## 55073Re: Velocity Question

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• May 9, 2012
I have no problem re-estimating stories in the backlog that haven't started.

It sounds like you're trying to equate story points with duration. A story point represents a measure of value/size, not duration. A point point story not delivered is worth nothing to the business. If it's completed on the first day of the next Sprint, then the full value of 5 points is available at the end of the 2nd Sprint when the product is delivered.

Velocity is intended to be a rough planning tool. Spending time re-estimating work in progress is a smell. The time should be spent discussing why the story was not delivered, rather than the amount of effort required to complete it.

Mark

--- In scrumdevelopment@yahoogroups.com, "gopinath" <gopinath_ram@...> wrote:
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>
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> Mark,
>
> I agree with you on "If you re-estimate the stories, the velocity will not reflect their original size."
>
> Preserving the information about the original size estimate is one approach. I won't say it is wrong. It may be useful while doing relative estimation.
>
> But I tend towards re-prioritizing and re-estimating the unfinished stories in the next Sprint as it reflects the current situation better.
>
> This blog post by David Starr explains very clearly why we need to do so:
> http://elegantcode.com/2008/09/16/what-to-do-with-left-over-stories/
>
> Gopinath
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> --- In scrumdevelopment@yahoogroups.com, "woynam" <woyna@> wrote:
> >
> >
> > No, that is not correct. The velocity for Sprint 1 will not include the unfinished stories. Thus, the full size of the stories will be part of the velocity calculation for Sprint 2. If you re-estimate the stories, the velocity will not reflect their original size.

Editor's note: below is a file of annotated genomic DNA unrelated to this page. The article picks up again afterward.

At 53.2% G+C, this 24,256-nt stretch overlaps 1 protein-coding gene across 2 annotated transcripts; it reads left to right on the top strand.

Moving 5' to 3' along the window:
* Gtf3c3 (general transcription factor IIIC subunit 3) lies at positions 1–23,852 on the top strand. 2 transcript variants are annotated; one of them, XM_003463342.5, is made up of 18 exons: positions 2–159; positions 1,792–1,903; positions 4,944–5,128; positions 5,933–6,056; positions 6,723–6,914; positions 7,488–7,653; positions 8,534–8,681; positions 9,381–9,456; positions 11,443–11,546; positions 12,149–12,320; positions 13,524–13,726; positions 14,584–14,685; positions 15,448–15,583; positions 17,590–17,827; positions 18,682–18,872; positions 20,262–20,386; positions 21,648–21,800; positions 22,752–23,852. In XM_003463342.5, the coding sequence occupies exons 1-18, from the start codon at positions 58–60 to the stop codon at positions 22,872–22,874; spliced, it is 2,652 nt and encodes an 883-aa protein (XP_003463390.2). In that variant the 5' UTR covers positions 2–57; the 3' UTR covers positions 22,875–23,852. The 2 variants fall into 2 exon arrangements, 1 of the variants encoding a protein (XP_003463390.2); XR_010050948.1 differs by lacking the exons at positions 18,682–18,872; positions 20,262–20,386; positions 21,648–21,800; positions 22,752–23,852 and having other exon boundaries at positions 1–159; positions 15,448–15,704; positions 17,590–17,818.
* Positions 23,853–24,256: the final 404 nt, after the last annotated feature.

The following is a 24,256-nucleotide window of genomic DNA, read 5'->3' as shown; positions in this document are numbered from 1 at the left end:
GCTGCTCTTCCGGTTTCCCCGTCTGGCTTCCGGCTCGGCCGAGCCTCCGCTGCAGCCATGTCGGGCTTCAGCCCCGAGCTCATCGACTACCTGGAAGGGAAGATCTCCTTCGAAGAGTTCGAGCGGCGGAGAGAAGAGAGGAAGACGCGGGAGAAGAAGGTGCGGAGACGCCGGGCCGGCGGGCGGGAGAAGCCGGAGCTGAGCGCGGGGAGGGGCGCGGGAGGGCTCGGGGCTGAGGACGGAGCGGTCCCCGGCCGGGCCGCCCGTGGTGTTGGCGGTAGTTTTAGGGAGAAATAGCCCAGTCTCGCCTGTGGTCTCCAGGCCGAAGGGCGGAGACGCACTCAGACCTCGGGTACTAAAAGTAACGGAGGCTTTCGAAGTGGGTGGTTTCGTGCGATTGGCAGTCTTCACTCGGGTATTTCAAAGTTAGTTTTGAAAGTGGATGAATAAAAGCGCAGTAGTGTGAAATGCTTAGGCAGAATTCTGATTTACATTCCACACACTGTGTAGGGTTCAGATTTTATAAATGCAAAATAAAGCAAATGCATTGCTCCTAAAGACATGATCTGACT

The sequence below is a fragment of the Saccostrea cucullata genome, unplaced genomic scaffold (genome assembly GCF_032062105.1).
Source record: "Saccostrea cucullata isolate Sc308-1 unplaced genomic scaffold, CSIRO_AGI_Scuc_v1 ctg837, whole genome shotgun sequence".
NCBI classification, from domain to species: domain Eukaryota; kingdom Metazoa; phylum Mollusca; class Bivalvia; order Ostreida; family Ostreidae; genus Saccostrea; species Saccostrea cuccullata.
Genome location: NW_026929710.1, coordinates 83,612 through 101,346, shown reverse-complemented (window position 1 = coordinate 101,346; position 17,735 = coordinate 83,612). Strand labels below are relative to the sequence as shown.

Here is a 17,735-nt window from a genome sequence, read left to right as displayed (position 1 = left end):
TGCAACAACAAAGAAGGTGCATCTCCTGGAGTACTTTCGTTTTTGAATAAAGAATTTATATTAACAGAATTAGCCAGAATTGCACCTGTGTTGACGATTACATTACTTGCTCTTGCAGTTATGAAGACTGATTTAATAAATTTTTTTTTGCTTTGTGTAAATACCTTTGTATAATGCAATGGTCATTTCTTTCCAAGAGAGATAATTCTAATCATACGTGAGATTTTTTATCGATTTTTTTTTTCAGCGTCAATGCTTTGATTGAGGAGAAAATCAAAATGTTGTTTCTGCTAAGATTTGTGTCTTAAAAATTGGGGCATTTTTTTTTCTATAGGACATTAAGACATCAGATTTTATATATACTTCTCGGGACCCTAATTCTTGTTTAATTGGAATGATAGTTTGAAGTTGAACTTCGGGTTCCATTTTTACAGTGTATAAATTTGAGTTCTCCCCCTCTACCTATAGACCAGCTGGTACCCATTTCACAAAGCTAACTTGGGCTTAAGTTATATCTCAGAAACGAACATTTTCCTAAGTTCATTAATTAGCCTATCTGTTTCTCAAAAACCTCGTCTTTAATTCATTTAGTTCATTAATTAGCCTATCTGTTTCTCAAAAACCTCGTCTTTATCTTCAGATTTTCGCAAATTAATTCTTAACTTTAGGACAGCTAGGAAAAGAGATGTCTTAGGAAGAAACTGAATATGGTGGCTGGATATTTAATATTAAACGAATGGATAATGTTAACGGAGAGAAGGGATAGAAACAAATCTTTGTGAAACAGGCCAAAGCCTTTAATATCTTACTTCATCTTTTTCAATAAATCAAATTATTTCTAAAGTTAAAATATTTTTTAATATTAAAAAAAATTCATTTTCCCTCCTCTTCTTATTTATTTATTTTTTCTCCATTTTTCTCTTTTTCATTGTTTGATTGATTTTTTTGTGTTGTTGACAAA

> >
> > Again, this is the reason many recommend using a rolling average when calculating velocity. A 5 point story that's completed during the first day of the 2nd Sprint will contribute zero points towards the velocity of the first Sprint, and 5 points towards the velocity of the 2nd Sprint, even though there was only a small amount of work remaining.
> >
> > Mark
> >
> >
> > --- In scrumdevelopment@yahoogroups.com, "gopinath" <gopinath_ram@> wrote:
> > >
> > > I am in agreement with previous responses to this question.
> > > However at the beginning of Sprint 2 you should re-estimate the story points for the two partially finished stories carried over from Sprint 1.
> > >
> > > Gopinath
> > >
> > >
> > > --- In scrumdevelopment@yahoogroups.com, Rama Bharti <ramabharti@> wrote:
> > > >
> > > > Hi,
> > > >
> > > > I have a question on velocity.
> > > >
> > > > For instance, you have sprint 1 and sprint 2.
> > > >
> > > > Sprint 1 has 5 stories which in total is 50 story points. Each story
> > > > is of size 10 story point.
> > > > Sprint 2 has 5 stories which in total is 50 story points. Each story
> > > > is of size 10 story point.
> > > >
> > > > Now sprint 1 ends with 3 stories completed and 2 story partially
> > > > completed( 80 %done). What will be velocity of Sprint 1? I assume it
> > > > will be 30.
> > > >
> > > > Now pending 2 stories are moved to sprint 2. and at the end of sprint
> > > > 2 , all seven stories are finished( 2 which were moved from Sprint1
> > > > and 5 Sprint2 stories). So velocity of sprint 2 is 70.
> > > >
> > > > How do you explain this difference in velocity to management?
> > > >
> > > >
> > > > Thanks.
> > > >
> > >
> >
>
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